It’s a pretty good book – better on the progress of the Scottish enlightenment, the philosophy, science, legal and educational thought, etc. – than it is on the surrounding history. Anyway. . .
It includes an extremely interesting idea which, if not an original one, is at least new to me. A little dollop to add to our understanding of the British Empire.
The premise of the book is that Scots played a disproportionate role in Great Britain in the late 18th and entire 19th centuries. Herman makes a convincing case for this. Just one example: through the educator and philosopher Dugald Stewart, and the influential Edinburgh Review, the economic theories of Adam Smith and the moral theories of David Hume percolated down into the Whigs and the Liberals who predominated in British politics for about 100 years, from Prime Minister Lord Russell, through Gladstone right up to Lloyd George.
But that is not the interesting idea. You simply have to take for granted the premise of Scottish predominance in British thinking to appreciate the interesting idea, which has to do with the origins of the concept of benign imperialism: the white man’s burden, the belief that the introduction of British civilization with its moral values, its economic benefits, its politics of (relative) inclusion, its educational opportunities, was of such high moral worth that it far outweighed whatever moral failings might be involved in the overthrow by violence and coercion of another nation’s sovereignty.
The interesting idea harks back to the early 18th century and the Acts of Union (1707) which basically forced the Scottish, against most Scots’ wishes, to become part of Britain.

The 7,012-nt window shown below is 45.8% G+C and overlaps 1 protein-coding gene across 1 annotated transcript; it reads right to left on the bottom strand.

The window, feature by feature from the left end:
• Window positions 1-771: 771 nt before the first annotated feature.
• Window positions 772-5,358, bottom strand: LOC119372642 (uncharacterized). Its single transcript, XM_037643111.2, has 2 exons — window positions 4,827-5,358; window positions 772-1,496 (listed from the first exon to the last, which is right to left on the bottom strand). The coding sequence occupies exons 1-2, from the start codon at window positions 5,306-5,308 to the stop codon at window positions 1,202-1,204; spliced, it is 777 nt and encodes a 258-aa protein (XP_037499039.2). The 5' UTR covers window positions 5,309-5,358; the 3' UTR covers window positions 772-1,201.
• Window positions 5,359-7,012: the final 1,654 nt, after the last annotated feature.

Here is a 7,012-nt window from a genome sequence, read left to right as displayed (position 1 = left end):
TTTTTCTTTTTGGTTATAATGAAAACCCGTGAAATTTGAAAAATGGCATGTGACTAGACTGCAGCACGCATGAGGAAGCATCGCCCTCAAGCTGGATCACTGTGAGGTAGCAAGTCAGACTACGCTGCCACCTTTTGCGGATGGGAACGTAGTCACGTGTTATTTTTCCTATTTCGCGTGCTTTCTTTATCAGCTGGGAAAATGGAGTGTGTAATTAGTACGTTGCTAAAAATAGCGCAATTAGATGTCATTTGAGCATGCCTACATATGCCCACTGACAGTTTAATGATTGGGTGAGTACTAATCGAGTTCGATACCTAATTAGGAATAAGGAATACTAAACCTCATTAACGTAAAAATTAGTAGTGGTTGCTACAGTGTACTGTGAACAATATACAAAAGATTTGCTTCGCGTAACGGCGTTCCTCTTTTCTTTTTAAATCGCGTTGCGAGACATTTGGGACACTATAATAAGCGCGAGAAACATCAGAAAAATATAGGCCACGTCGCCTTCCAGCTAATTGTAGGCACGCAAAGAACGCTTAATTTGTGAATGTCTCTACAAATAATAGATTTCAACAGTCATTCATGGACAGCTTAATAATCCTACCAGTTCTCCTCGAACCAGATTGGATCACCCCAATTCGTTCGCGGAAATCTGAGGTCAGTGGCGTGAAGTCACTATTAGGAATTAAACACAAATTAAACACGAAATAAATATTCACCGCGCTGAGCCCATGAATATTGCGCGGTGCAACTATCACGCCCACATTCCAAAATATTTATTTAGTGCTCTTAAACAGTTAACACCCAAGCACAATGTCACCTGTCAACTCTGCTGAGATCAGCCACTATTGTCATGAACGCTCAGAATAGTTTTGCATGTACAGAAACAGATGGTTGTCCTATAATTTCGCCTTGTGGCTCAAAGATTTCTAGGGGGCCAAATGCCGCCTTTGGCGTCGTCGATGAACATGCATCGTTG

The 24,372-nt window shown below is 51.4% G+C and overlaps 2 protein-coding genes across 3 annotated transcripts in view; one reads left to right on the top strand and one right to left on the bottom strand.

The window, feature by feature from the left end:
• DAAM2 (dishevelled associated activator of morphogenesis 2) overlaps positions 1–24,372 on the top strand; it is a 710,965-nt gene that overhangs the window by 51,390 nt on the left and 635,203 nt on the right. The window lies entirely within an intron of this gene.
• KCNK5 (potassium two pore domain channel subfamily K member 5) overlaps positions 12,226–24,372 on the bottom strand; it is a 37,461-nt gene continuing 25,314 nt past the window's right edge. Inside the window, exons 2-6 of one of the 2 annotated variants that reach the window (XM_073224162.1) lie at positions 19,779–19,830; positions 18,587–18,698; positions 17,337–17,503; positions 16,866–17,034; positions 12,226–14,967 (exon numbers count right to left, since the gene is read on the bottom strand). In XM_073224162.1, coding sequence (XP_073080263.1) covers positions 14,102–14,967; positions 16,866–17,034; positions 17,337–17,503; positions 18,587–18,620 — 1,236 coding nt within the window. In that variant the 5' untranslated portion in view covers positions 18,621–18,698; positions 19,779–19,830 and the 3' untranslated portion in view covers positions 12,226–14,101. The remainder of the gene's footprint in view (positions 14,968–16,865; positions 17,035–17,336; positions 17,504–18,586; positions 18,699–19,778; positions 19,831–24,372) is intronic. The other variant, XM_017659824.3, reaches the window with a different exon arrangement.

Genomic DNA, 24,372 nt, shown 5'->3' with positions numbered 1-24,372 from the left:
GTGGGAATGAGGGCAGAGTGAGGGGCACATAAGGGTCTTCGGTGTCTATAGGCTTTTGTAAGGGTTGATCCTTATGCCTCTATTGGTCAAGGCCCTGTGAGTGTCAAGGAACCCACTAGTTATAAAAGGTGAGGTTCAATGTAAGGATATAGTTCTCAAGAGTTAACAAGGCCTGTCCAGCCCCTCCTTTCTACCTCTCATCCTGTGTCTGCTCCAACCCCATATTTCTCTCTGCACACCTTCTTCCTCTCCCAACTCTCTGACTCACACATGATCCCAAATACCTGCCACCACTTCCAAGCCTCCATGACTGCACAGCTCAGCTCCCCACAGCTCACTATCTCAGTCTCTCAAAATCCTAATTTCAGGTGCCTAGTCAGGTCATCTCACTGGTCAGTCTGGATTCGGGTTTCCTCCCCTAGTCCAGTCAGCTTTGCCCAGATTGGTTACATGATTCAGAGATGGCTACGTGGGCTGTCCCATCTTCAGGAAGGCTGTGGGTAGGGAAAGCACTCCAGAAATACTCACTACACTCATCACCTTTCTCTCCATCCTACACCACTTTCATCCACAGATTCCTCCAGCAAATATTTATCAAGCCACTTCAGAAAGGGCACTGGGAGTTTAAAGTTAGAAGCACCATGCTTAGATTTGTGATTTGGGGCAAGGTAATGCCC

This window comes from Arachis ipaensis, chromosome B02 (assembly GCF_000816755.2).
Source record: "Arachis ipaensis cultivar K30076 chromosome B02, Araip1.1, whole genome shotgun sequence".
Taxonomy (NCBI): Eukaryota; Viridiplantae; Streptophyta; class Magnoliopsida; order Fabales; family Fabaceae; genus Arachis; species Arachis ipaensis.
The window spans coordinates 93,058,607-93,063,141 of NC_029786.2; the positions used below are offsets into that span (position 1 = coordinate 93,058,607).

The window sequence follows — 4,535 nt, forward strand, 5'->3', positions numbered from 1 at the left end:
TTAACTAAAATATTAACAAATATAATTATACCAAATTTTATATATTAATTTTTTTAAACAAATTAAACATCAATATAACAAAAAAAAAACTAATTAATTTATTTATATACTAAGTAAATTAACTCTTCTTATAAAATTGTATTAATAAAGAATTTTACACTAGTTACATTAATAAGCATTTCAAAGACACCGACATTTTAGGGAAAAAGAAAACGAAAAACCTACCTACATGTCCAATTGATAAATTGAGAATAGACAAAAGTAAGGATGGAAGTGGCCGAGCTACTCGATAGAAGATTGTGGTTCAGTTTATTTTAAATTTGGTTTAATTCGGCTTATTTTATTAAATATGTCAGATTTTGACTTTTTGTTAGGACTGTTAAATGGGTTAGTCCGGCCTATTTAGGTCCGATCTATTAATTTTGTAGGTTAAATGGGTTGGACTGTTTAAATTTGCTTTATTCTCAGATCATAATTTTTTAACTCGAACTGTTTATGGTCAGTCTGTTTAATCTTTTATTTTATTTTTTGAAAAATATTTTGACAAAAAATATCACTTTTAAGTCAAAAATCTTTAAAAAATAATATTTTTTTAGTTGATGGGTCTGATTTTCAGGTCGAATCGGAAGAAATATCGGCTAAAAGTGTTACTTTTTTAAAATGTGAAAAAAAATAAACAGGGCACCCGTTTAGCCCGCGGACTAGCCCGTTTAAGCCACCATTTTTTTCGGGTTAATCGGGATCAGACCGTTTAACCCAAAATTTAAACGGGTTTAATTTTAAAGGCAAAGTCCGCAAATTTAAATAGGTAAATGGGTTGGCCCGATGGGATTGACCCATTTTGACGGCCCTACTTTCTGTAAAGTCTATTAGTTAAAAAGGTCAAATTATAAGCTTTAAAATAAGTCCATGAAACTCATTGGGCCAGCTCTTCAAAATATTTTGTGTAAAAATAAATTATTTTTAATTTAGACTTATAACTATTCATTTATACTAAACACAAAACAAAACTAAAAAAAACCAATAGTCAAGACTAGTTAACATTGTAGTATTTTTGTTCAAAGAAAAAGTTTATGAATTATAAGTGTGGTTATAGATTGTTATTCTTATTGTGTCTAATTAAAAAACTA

Anti-unionist Scots predicted that union with England would bring political disempowerment, economic dependency and virtual slavery to Scotland. The effect was just the opposite. From a backward, illiterate, amorphous and ungovernable conglomerate of tribes, Scotland became, through union with England, an enlightened, civilized, economic, political and educational powerhouse.
And here is Arthur Herman’s interesting idea (although I am not sure whether it is his, originally, or whether other historians have voiced it as well): The Scottish experience of subjection to England having turned out to be such a good thing (to put it in terms of “1066 and All That”) informed the philosophers, politicians, moralists, reformers and writers who formulated the concept of benign British imperialism. It happened in Scotland, so why not wherever else Britain decided to conquer and “raise up” an unruly native population?
The fact that English domination did not help the Irish one iota is a good argument against the idea of benevolent imperialism, but it does not diminish the possibility that, considering the influence of the Scottish enlightenment on British thought, the Scottish renaissance (naissance, actually) under British rule painted a rosy picture of the effect on subject peoples of British imperialism and allowed liberal and progressive Britains to excuse behavior which they otherwise might have found pretty awful. It’s nothing more than the rationale of the Victorian caner of children’s backsides: “I’m doing this for your own good.